It’s interesting how most people automatically assume I live in Amsterdam when I tell them I’m from the Netherlands. I don’t mind, there’s nothing wrong with Amsterdam, but it’s as if the Netherlands is Amsterdam.
Which is why I was so excited when Visit Brabant invited me to spend two weekends in North Brabant (Noord-Brabant), a province in the south of the Netherlands. Because I can pretend to act all surprised when tourists only know Amsterdam, but how well do I know the Netherlands? Time to be a travel blogger in my own country and see what makes Brabant worth visiting.
European Region of Gastronomy
I did a lot those four days in Brabant and even then I only visited four cities, missing – I’m sure – places that locals would describe as a ‘must visit’. But this time I’m focussing on the culinary side of Brabant. This year Brabant is the European Region of Gastronomy so finding good food won’t be a problem.
So when you’re done visiting Amsterdam and want to see a different, beautiful part of the Netherlands, then these are my recommendations for places to visit and things to do in Brabant.
I start in Oisterwijk at the KVL Leerfabriek. What was once a leather factory is now a cool industrial spot with different creative entrepreneurs, cafés and activities. If you’ve been watching Dutch tv lately you may recognize Robèrt van Beckhoven, one of the judges on ‘Heel Holland Bakt’ (the Dutch Great British Bake Off), who not only sells his delicious bread and pastries in his shop Bij Robèrt, but also offers workshops here at the factory.
Cycling through the Oisterwijk Forests and Fens
Rent a bike at the KVL Leerfabriek and enjoy the beautiful Oisterwijk Forests and Fens (Oisterwijkse Bossen en Vennen). A great stop for a drink is Boshuis Venkraai. This charming café with a nice terrace in the middle of the forest was once the residence of the forest ranger, who was also selling coffee and non-alcoholic drinks. Today they’re serving over 50 different types of beer, including their own Blonde Kraai.
Lunch at De Swaen
As you’ll notice when visiting Oisterwijk, it’s all a bit fancy. So the perfect place for a great lunch at one of their best restaurants De Swaen. This restaurant is somewhat of an institution with several Michelin stars and different owners throughout the years. Since two years the current owners’ son has been running the kitchen and is doing an amazing job. It was delicious!
Bossche Bol by Jan de Groot
Our next stop is Den Bosch, also known as ‘s-Hertogenbosch. Ask anyone who’s Dutch what first comes to mind when they think about Den Bosch and food, and they’ll all respond: a ‘Bossche Bol’. You can get this huge (sweetened) cream puff pastry covered in dark chocolate at any bakery in the Netherlands, but this is where you should have one. Unfortunately a visit to bakery Jan de Groot, where you can get the best ones is not part of my itinerary (very disappointed), but don’t miss it when you go.
Food Event Gezellige Zaken
The food event of the year in Den Bosch is Gezellige Zaken. Since it’s only happening during three days in May you’re probably going to miss it, but if you happen to be in the area it’s definitely worth going. Around 30 restaurants from in and around Den Bosch are serving food and drinks that never cost more than €6.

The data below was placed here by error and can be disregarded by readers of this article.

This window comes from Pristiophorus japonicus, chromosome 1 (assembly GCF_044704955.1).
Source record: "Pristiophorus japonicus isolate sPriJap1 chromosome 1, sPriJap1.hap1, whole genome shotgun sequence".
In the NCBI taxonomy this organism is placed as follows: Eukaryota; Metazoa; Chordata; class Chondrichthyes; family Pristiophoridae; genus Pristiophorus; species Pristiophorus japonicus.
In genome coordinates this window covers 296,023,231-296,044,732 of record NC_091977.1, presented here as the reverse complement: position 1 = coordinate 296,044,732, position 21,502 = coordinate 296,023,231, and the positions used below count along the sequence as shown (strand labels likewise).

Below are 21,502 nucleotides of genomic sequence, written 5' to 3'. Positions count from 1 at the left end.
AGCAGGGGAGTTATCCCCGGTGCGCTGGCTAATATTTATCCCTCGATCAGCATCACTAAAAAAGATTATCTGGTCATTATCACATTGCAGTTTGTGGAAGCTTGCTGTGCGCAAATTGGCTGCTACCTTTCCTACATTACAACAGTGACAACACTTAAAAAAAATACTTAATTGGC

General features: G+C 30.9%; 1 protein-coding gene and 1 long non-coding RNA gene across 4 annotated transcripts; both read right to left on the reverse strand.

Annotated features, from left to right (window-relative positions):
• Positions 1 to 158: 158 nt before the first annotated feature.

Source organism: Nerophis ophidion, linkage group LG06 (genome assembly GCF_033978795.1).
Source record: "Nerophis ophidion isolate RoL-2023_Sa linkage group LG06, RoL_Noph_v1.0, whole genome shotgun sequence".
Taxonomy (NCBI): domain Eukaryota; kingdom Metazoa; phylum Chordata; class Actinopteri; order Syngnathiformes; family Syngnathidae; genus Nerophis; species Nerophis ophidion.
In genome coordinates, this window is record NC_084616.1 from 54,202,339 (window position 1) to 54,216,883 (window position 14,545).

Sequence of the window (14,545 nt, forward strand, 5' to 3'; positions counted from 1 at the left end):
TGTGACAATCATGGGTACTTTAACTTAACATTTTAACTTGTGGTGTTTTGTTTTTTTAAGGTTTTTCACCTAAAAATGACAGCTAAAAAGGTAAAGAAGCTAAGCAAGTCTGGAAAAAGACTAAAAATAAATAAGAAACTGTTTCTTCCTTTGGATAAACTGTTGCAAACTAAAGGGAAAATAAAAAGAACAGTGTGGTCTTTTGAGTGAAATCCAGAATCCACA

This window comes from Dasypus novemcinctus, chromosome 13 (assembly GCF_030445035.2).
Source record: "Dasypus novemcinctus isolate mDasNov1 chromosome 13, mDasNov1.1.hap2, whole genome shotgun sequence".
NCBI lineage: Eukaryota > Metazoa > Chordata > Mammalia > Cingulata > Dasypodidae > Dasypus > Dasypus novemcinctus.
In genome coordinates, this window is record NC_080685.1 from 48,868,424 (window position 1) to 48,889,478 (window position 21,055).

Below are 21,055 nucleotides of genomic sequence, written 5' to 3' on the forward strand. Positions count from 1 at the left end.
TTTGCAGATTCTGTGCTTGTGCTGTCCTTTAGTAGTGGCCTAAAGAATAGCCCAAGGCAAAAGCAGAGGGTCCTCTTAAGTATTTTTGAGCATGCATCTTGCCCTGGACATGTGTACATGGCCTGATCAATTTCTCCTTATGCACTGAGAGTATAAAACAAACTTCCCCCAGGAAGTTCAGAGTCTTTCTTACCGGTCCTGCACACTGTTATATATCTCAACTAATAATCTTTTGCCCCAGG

I have to admit that I didn’t know Tilburg at all so it was great that local Saskia Bodelier, founder of Verrassend Tilburg & Meer, was there to show us around. One area you don’t want to miss in Tilburg is Spoorzone. The unique buildings in this area were once used to repair the trains of the Dutch railway company and today it’s the place to go for industrial looking restaurants, bars and other creative urban initiatives. My favorite café in the Spoorzone area is RAW which stands for Restaurant Always Welcome.
Another great place to go for coffee in Tilburg is Buutvrij.
Not food related, but definitely worth a visit when you’re in Tilburg is the Textiel Museum (textile museum). Textile factories have been working at this historical site (a national monument) for over 100 years. What’s interesting about this museum is that it’s a so-called working museum. So in addition to learning more about the history of textile and seeing different exhibitions, you’ll also see designers and artists at work.
My final stop in Brabant is Heusden. It’s impossible not be charmed by this small fortified city (only 1500 people) with its narrow alleys, historic buildings and surrounded by water.
And don’t miss bakery Bakkertje Deeg for not only their delicious apple bread, but also their interesting (and smart) way to sell baguettes.
National Park De Loonse & Drunense Duinen
I visit the Dunes of Loon and Drunen (De Loonse en Drunense Duinen) almost every year, but it’s the first time I’m walking through this national park with a forest ranger, learning more than all those previous years combined. I love it here, with its combination of forest, moorland and sand. It’s kind of strange to think of dunes when there’s no sea nearby. This is one of the largest drift sand areas in Western Europe, with a history going back 10.000 years. They also sometimes call it the Brabant Sahara, but then… sahara, with our weather??
Assuming you are traveling to Amsterdam first, it’s only a one hour train ride to Den Bosch (aka ‘s-Hertogenbosch), the capital of North Brabant. Getting to the main cities is easy using public transport, but if you want to cover a lot in a couple of days including the smaller towns, then it may be easier to have a car.
Want to see more of the Netherlands, check out my The Netherlands Guide.